nLab modus ponens





The basis of it all

 Set theory

set theory

Foundational axioms

foundational axioms

Removing axioms

Type theory

natural deduction metalanguage, practical foundations

  1. type formation rule
  2. term introduction rule
  3. term elimination rule
  4. computation rule

type theory (dependent, intensional, observational type theory, homotopy type theory)

syntax object language

computational trinitarianism =
propositions as types +programs as proofs +relation type theory/category theory

logicset theory (internal logic of)category theorytype theory
predicatefamily of setsdisplay morphismdependent type
proofelementgeneralized elementterm/program
cut rulecomposition of classifying morphisms / pullback of display mapssubstitution
introduction rule for implicationcounit for hom-tensor adjunctionlambda
elimination rule for implicationunit for hom-tensor adjunctionapplication
cut elimination for implicationone of the zigzag identities for hom-tensor adjunctionbeta reduction
identity elimination for implicationthe other zigzag identity for hom-tensor adjunctioneta conversion
truesingletonterminal object/(-2)-truncated objecth-level 0-type/unit type
falseempty setinitial objectempty type
proposition, truth valuesubsingletonsubterminal object/(-1)-truncated objecth-proposition, mere proposition
logical conjunctioncartesian productproductproduct type
disjunctiondisjoint union (support of)coproduct ((-1)-truncation of)sum type (bracket type of)
implicationfunction set (into subsingleton)internal hom (into subterminal object)function type (into h-proposition)
negationfunction set into empty setinternal hom into initial objectfunction type into empty type
universal quantificationindexed cartesian product (of family of subsingletons)dependent product (of family of subterminal objects)dependent product type (of family of h-propositions)
existential quantificationindexed disjoint union (support of)dependent sum ((-1)-truncation of)dependent sum type (bracket type of)
logical equivalencebijection setobject of isomorphismsequivalence type
support setsupport object/(-1)-truncationpropositional truncation/bracket type
n-image of morphism into terminal object/n-truncationn-truncation modality
equalitydiagonal function/diagonal subset/diagonal relationpath space objectidentity type/path type
completely presented setsetdiscrete object/0-truncated objecth-level 2-type/set/h-set
setset with equivalence relationinternal 0-groupoidBishop set/setoid with its pseudo-equivalence relation an actual equivalence relation
equivalence class/quotient setquotientquotient type
inductioncolimitinductive type, W-type, M-type
higher inductionhigher colimithigher inductive type
-0-truncated higher colimitquotient inductive type
coinductionlimitcoinductive type
presettype without identity types
set of truth valuessubobject classifiertype of propositions
domain of discourseuniverseobject classifiertype universe
modalityclosure operator, (idempotent) monadmodal type theory, monad (in computer science)
linear logic(symmetric, closed) monoidal categorylinear type theory/quantum computation
proof netstring diagramquantum circuit
(absence of) contraction rule(absence of) diagonalno-cloning theorem
synthetic mathematicsdomain specific embedded programming language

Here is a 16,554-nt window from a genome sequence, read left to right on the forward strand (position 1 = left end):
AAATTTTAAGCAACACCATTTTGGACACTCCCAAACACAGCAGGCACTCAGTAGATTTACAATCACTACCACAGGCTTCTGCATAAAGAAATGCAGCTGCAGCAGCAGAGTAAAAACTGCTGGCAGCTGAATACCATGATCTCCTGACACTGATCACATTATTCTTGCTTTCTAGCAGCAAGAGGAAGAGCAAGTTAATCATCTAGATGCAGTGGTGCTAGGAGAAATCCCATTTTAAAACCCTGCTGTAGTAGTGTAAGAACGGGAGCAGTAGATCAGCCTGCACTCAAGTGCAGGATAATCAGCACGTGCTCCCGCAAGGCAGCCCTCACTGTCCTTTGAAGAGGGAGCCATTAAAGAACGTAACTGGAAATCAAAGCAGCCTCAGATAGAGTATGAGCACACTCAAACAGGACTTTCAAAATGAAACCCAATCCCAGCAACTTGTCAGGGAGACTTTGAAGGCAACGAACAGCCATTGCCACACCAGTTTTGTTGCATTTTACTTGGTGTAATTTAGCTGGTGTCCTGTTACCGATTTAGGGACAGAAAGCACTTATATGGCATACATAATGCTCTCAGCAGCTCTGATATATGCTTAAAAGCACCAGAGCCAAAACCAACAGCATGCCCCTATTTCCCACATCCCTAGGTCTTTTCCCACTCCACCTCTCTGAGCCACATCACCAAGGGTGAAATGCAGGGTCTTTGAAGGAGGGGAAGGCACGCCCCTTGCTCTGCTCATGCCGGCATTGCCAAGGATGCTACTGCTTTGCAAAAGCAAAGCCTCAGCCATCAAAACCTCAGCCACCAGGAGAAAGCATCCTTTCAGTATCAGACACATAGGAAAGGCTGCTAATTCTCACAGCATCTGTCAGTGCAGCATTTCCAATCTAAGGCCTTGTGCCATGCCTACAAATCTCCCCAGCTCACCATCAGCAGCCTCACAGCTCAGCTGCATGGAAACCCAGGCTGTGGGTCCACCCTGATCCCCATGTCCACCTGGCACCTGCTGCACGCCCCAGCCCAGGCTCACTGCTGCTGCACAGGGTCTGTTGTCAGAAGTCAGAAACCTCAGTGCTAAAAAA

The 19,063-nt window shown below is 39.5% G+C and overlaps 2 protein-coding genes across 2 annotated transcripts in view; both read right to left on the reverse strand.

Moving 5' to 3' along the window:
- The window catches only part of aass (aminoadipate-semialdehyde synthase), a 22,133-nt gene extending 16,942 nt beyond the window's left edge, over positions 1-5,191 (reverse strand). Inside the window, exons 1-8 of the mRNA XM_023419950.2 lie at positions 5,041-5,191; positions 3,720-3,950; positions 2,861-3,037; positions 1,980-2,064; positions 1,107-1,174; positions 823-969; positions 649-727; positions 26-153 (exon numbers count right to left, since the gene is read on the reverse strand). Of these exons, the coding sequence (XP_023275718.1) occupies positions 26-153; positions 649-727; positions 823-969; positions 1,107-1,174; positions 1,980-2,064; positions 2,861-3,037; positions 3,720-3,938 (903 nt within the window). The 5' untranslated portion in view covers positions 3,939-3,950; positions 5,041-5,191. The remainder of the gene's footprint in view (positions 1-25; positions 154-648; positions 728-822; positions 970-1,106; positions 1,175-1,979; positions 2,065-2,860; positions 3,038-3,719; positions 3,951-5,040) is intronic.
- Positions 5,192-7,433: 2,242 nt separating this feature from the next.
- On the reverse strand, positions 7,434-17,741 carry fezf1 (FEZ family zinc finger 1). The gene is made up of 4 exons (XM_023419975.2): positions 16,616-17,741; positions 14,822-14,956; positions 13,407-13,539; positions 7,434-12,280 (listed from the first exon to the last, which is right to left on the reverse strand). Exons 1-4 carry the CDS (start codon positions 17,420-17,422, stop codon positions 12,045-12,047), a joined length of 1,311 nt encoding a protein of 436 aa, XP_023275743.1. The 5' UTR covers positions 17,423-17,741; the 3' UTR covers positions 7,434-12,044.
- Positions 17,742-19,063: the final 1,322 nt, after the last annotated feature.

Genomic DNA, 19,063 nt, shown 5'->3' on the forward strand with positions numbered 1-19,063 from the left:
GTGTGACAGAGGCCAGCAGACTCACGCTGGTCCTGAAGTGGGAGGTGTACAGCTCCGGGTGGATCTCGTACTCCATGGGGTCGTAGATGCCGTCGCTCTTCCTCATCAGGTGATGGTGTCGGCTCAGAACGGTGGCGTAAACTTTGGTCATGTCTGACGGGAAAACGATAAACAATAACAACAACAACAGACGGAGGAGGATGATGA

homotopy levels




In formal logic, modus ponens is the elimination rule for the logical connective \to (forming conditional statements).

On more general types in type theory this is function application.

Even in Hilbert-style logic where there are almost no rules of inference (besides the many axioms), there is usually a rule of modus ponens. (In particular, modus ponens is the only non-axiom rule of inference in Hilbert's version of the propositional calculus.)


Modus ponens is the rule of inference which says that from the sequents

ψ \vdash \psi


ψϕ \vdash \psi \to \phi

asserting (respectively) the judgement that a proposition ψ\psi is true and the judgement that the conditional statement ψϕ\psi \to \phi is also true, the sequent

ϕ \vdash \phi

(asserting the judgement that the proposition ϕ\phi is true) may be deduced.

Depending on what sort of sequents are allowed in the sequent calculus that one is working with, there may be additional context on either side of the sequents. So rather generally, from

ΓΔ,ψ,Θ \Gamma \vdash \Delta,\; \psi,\; \Theta


ΓΔ,(ψϕ),Θ, \Gamma \vdash \Delta,\; (\psi \to \phi),\; \Theta ,

we may deduce

ΓΔ,ϕ,Θ; \Gamma \vdash \Delta,\; \phi,\; \Theta ;

this rule may be summarized as

ΓΔ,ψ,Θ;ΓΔ,(ψϕ),ΘΓΔ,ϕ,Θ. \frac{ \Gamma \vdash \Delta,\; \psi,\; \Theta ;\;\;\; \Gamma \vdash \Delta,\; (\psi \to \phi),\; \Theta } { \Gamma \vdash \Delta,\; \phi,\; \Theta } .

In linear logic, we must distinguish between the additive conditional \to, whose elimination rule is as above, and the multiplicative conditional \multimap, whose elimination rule is

ΓΔ,ψ,(ψϕ),ΘΓΔ,ϕ,Θ. \frac{ \Gamma \vdash \Delta,\; \psi,\; (\psi \multimap \phi),\; \Theta } { \Gamma \vdash \Delta,\; \phi,\; \Theta } .

In noncommutative logic?, we would further distinguish this last version from

ΓΔ,(ψ opϕ),ψ,ΘΓΔ,ϕ,Θ. \frac{ \Gamma \vdash \Delta,\; (\psi \multimap^{op} \phi),\; \psi,\; \Theta } { \Gamma \vdash \Delta,\; \phi,\; \Theta } .


The converse to modus ponens, which is the introduction rule for conditional statements, is much less commonly admitted directly as a rule of inference, but its validity is typically a theorem, the deduction theorem; see also the discussion at metalanguage.

The categorical semantics of modus ponens in the form

ψ,(ψϕ)ϕ \psi,\; (\psi \to \phi) \;\vdash \; \phi

is the evaluation map of the ambient (locally) cartesian closed category.

Last revised on January 26, 2014 at 21:23:33. See the history of this page for a list of all contributions to it.